Every August, a group of family members who go back generations in Upper County gather at a park in Cle Elum to celebrate the heritage of their ancestors who came to the area in search of a better life.

The celebration begins early, when Wesley Craven begins roasting a pig around 5 a.m. Members of the Craven family gather with friends at Cle Elum City park to kick of the Roslyn Black Pioneers Picnic, sharing stories and honoring members of the family who aren’t alive anymore to join them.

The celebration marks President Abraham Lincoln’s announcement in September 1862 that he would emancipate all slaves in states that did not end their rebellion against the Union by January 1, 1863. Hundreds of African American mine workers began arriving in Roslyn in response to an 1888 labor strike, with their families arriving shortly after. The Cravens were one of those families, and by the 1970s were one of the last African American families still residing in the area. Wesley and his brother William still live in Upper County. William served as the mayor of Roslyn from 1975 to 1980 and was the first African American mayor in Washington.

This year is the 41st year of the current incarnation of the picnic, which began in 1978. Family member Ethel Craven Sweet said the roots of the picnic go back to the early 1900s, however. Research records corroborate this account, saying the picnics could be traced back to before 1900.

“My mother said she could remember them making the Mulligan stew,” she said. “They’d make it for two or three days. I don’t even know what it is, but everybody in the city would come out. Not just our race but everybody in the city because there weren’t that many people.”

Eventually, Craven-Sweet said people got older and stopped having the picnic. She said it continued again, only to be disrupted by World War II. These days, most people that attend the picnic are members of the Craven family, but she said that wasn’t always the case.

“In the beginning it was all the miners and them,” she said. “All the families in town. Whites and all came too.”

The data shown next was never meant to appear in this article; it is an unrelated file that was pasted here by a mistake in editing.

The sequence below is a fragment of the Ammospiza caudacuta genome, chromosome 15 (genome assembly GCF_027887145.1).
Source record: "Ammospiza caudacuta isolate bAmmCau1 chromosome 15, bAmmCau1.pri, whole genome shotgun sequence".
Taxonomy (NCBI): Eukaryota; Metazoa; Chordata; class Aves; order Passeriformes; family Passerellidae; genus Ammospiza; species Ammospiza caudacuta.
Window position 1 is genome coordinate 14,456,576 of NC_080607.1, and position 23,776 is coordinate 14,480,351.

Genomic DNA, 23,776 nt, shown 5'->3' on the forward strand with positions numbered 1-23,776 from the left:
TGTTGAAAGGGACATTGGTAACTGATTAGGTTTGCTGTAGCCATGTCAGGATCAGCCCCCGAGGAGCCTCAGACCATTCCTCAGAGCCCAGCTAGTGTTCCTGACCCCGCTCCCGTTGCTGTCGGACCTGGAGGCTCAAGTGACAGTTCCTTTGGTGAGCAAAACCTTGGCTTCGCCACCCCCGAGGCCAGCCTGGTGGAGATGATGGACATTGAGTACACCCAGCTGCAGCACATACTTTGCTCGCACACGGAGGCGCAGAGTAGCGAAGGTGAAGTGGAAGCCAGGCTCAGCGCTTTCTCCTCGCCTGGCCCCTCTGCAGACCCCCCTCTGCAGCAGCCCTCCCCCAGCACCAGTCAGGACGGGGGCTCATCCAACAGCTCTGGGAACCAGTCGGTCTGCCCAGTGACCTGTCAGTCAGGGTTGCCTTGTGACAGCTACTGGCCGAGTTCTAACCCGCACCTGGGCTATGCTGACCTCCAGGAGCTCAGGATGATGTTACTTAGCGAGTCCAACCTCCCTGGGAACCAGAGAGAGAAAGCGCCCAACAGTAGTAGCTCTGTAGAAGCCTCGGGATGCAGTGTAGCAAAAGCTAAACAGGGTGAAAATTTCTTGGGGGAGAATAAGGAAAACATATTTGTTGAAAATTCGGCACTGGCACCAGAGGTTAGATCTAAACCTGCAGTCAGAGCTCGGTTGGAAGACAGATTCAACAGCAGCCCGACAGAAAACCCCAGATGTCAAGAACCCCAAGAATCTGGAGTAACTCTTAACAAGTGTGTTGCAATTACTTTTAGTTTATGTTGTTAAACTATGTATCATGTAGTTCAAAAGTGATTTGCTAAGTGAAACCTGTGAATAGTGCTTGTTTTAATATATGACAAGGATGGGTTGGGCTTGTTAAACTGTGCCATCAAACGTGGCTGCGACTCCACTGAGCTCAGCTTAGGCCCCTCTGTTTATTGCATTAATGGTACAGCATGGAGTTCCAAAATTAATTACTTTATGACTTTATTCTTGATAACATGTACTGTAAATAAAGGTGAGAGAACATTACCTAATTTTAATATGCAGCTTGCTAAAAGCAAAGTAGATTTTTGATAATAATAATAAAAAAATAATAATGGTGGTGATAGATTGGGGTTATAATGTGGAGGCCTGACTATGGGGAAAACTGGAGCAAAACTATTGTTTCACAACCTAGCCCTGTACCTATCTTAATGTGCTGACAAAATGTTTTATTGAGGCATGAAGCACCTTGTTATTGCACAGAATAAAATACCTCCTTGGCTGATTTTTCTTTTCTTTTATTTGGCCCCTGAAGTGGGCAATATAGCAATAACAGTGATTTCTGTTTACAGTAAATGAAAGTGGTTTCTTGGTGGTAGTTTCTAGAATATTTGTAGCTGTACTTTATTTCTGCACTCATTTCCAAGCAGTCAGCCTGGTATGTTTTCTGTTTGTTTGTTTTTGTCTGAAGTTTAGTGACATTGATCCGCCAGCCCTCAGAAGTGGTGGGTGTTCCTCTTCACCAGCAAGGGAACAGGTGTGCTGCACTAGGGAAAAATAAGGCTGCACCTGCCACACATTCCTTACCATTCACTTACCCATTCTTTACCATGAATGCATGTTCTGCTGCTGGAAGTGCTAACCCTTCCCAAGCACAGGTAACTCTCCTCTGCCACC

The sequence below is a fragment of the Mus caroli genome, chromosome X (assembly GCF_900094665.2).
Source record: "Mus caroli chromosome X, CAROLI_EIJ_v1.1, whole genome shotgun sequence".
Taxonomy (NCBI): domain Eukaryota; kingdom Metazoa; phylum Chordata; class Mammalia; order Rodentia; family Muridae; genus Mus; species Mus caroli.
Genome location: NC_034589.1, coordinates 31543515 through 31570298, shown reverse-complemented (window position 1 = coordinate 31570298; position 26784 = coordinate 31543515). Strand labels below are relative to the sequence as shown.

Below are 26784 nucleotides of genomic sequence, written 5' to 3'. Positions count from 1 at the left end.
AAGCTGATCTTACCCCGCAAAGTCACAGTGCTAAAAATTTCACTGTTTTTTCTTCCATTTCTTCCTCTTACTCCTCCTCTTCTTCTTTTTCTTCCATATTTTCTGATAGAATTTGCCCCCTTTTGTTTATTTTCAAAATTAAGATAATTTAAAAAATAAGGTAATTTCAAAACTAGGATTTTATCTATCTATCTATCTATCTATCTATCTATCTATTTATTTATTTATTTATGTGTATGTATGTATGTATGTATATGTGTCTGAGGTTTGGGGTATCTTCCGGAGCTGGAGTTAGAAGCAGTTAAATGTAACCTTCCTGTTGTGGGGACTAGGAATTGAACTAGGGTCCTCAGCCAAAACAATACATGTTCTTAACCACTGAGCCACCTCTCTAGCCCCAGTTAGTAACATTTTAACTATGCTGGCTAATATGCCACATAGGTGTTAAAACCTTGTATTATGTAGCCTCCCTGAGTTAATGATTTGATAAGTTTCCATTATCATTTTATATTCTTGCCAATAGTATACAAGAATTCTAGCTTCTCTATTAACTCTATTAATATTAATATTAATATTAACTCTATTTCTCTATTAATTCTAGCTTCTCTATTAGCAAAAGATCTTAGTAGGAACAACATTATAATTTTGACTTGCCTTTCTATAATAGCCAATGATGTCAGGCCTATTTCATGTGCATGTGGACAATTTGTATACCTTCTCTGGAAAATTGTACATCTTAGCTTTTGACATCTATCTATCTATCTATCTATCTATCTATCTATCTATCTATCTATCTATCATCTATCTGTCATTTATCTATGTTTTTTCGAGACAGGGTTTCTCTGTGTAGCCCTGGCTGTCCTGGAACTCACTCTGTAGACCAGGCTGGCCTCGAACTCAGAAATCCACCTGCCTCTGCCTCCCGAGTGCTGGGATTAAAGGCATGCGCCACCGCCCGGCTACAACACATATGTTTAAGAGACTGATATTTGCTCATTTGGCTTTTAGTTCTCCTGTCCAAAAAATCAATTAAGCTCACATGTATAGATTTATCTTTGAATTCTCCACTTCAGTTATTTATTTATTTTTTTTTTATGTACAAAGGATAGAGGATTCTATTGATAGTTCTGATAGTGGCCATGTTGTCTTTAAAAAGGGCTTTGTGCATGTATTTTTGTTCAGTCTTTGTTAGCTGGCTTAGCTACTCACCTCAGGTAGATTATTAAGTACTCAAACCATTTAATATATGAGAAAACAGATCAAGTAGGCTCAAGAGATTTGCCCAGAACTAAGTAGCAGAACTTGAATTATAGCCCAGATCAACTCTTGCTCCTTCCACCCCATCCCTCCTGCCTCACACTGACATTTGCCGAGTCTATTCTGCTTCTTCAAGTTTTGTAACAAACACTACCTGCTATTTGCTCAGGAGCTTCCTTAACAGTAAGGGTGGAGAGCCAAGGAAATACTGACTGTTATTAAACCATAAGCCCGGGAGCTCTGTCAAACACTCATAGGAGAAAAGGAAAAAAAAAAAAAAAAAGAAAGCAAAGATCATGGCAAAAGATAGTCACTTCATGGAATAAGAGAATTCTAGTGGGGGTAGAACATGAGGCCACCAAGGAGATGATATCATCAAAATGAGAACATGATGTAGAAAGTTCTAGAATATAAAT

Craven-Sweet said the early celebrations were held in multiple locations, including Roslyn and South Cle Elum. The current picnic was historically held at Runje Park in Roslyn but was moved to Cle Elum City Park as it was a better fit for the event. These days, most of the family members live west of the mountains. They make the weekend a chance to camp in the surrounding areas and come together to celebrate. As the older generations of the family become unable to organize the event, Craven-Sweet said the younger generations are stepping up to the task to keep the event going.

“Now we have the young people that want to take it over,” she said. “It makes me feel absolutely wonderful.”

Family member Beula Craven-Hart was responsible for reviving the picnic in 1978, and her daughter Beula Grimm said the work of younger generations keeping the event going and in Upper County will be increasingly important in the coming years.

“The younger family members love coming to Roslyn,” she said. “They have good memories of coming and visiting my grandparents. We could have it in Seattle, and we would probably have more people turn out but it’s important for the family members that are here to be close to where their grandparents and great grandparents lived.”

Although most of the family members live on the West Side, one came across the country to celebrate. Jana Jefferson traveled from her home in Detroit to attend. She had gone to the event as a child but had not been since. Now grown, she said she was compelled this year to make the trek.

“I decided we’ve been having this way too long and I need to be with my family,” she said.

At the event, Jefferson was able to visit with multiple generations of her family and soak in the history of the impact the Cravens and other African American families had in the area. She said she plans on attending next year and visiting other sites in the area like the cemetery. Although the trip from Detroit to Roslyn may be long, she said the chance to be close to her roots is worth every mile traveled.

“It is so wonderful, my goodness,” she said. “Just to reconnect with my family members is really special.”

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